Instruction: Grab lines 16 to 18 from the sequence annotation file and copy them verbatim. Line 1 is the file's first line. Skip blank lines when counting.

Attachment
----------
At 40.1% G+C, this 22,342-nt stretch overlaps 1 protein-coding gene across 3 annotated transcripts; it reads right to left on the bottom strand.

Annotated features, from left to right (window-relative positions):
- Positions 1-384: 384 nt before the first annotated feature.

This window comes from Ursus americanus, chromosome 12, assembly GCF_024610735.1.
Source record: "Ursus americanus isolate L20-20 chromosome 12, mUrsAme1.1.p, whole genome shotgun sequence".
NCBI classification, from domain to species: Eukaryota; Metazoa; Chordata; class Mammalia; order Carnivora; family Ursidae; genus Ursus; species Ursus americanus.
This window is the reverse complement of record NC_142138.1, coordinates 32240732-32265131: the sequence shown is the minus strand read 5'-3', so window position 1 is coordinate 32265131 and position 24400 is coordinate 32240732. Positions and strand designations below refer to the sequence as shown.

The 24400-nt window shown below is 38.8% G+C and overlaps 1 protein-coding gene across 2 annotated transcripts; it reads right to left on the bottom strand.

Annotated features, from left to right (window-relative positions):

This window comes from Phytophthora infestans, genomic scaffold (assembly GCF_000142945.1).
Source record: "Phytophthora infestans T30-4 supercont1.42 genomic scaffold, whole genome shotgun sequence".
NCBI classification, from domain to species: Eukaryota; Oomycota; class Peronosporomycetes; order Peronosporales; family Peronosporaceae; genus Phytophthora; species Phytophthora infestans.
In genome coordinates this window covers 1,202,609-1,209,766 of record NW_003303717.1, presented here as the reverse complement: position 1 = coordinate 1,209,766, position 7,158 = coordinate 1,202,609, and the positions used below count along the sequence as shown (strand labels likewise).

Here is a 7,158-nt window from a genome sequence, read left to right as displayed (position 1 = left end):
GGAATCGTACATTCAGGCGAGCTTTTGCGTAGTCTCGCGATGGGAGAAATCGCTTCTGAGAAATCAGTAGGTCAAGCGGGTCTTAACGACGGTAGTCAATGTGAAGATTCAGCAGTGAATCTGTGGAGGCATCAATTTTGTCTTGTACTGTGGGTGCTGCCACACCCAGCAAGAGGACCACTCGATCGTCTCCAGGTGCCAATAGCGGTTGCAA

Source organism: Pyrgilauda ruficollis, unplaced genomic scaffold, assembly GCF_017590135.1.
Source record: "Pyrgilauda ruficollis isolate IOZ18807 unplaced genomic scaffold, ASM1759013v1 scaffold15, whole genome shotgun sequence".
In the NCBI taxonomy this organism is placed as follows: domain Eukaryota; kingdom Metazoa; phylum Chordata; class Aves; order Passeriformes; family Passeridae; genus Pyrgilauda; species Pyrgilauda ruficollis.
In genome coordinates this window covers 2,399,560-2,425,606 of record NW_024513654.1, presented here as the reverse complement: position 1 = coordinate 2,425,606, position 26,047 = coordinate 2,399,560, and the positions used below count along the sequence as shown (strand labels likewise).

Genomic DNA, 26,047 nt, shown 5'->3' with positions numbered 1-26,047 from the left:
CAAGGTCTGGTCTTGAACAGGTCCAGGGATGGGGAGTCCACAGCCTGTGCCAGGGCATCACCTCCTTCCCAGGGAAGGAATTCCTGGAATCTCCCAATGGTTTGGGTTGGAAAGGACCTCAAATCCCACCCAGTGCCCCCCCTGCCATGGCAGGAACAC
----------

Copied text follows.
Source organism: Pyrgilauda ruficollis, unplaced genomic scaffold, assembly GCF_017590135.1.
Source record: "Pyrgilauda ruficollis isolate IOZ18807 unplaced genomic scaffold, ASM1759013v1 scaffold15, whole genome shotgun sequence".
In the NCBI taxonomy this organism is placed as follows: domain Eukaryota; kingdom Metazoa; phylum Chordata; class Aves; order Passeriformes; family Passeridae; genus Pyrgilauda; species Pyrgilauda ruficollis.